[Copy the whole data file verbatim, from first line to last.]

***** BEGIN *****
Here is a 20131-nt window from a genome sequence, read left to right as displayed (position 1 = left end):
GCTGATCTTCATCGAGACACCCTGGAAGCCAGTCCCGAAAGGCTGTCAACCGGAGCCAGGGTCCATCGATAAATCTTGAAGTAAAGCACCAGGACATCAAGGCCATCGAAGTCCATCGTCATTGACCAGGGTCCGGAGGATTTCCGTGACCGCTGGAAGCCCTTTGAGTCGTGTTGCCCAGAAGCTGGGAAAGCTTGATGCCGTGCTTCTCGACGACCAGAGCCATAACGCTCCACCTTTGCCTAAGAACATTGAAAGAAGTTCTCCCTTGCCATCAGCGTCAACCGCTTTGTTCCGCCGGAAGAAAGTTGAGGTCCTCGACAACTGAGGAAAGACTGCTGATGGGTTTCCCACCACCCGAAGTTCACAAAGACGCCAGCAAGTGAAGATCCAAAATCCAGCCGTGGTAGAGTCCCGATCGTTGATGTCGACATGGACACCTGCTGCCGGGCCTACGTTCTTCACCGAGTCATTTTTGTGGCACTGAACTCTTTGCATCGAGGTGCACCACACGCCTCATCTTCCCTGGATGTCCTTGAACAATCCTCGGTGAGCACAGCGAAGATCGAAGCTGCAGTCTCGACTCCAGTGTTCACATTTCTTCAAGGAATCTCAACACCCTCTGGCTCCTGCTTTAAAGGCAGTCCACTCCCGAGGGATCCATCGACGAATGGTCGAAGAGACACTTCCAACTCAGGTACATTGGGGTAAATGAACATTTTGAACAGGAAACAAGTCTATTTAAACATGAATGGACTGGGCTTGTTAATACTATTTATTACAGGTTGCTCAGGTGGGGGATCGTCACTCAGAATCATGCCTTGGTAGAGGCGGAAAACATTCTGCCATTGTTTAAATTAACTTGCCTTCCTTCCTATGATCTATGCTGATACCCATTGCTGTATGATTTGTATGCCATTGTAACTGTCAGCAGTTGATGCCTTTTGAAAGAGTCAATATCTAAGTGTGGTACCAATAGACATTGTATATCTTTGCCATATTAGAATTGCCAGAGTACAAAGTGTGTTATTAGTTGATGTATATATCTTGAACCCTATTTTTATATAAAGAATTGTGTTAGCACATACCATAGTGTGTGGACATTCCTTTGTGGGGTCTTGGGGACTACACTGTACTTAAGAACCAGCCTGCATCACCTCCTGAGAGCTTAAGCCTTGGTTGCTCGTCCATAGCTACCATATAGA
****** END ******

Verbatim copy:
Here is a 20131-nt window from a genome sequence, read left to right as displayed (position 1 = left end):
GCTGATCTTCATCGAGACACCCTGGAAGCCAGTCCCGAAAGGCTGTCAACCGGAGCCAGGGTCCATCGATAAATCTTGAAGTAAAGCACCAGGACATCAAGGCCATCGAAGTCCATCGTCATTGACCAGGGTCCGGAGGATTTCCGTGACCGCTGGAAGCCCTTTGAGTCGTGTTGCCCAGAAGCTGGGAAAGCTTGATGCCGTGCTTCTCGACGACCAGAGCCATAACGCTCCACCTTTGCCTAAGAACATTGAAAGAAGTTCTCCCTTGCCATCAGCGTCAACCGCTTTGTTCCGCCGGAAGAAAGTTGAGGTCCTCGACAACTGAGGAAAGACTGCTGATGGGTTTCCCACCACCCGAAGTTCACAAAGACGCCAGCAAGTGAAGATCCAAAATCCAGCCGTGGTAGAGTCCCGATCGTTGATGTCGACATGGACACCTGCTGCCGGGCCTACGTTCTTCACCGAGTCATTTTTGTGGCACTGAACTCTTTGCATCGAGGTGCACCACACGCCTCATCTTCCCTGGATGTCCTTGAACAATCCTCGGTGAGCACAGCGAAGATCGAAGCTGCAGTCTCGACTCCAGTGTTCACATTTCTTCAAGGAATCTCAACACCCTCTGGCTCCTGCTTTAAAGGCAGTCCACTCCCGAGGGATCCATCGACGAATGGTCGAAGAGACACTTCCAACTCAGGTACATTGGGGTAAATGAACATTTTGAACAGGAAACAAGTCTATTTAAACATGAATGGACTGGGCTTGTTAATACTATTTATTACAGGTTGCTCAGGTGGGGGATCGTCACTCAGAATCATGCCTTGGTAGAGGCGGAAAACATTCTGCCATTGTTTAAATTAACTTGCCTTCCTTCCTATGATCTATGCTGATACCCATTGCTGTATGATTTGTATGCCATTGTAACTGTCAGCAGTTGATGCCTTTTGAAAGAGTCAATATCTAAGTGTGGTACCAATAGACATTGTATATCTTTGCCATATTAGAATTGCCAGAGTACAAAGTGTGTTATTAGTTGATGTATATATCTTGAACCCTATTTTTATATAAAGAATTGTGTTAGCACATACCATAGTGTGTGGACATTCCTTTGTGGGGTCTTGGGGACTACACTGTACTTAAGAACCAGCCTGCATCACCTCCTGAGAGCTTAAGCCTTGGTTGCTCGTCCATAGCTACCATATAGA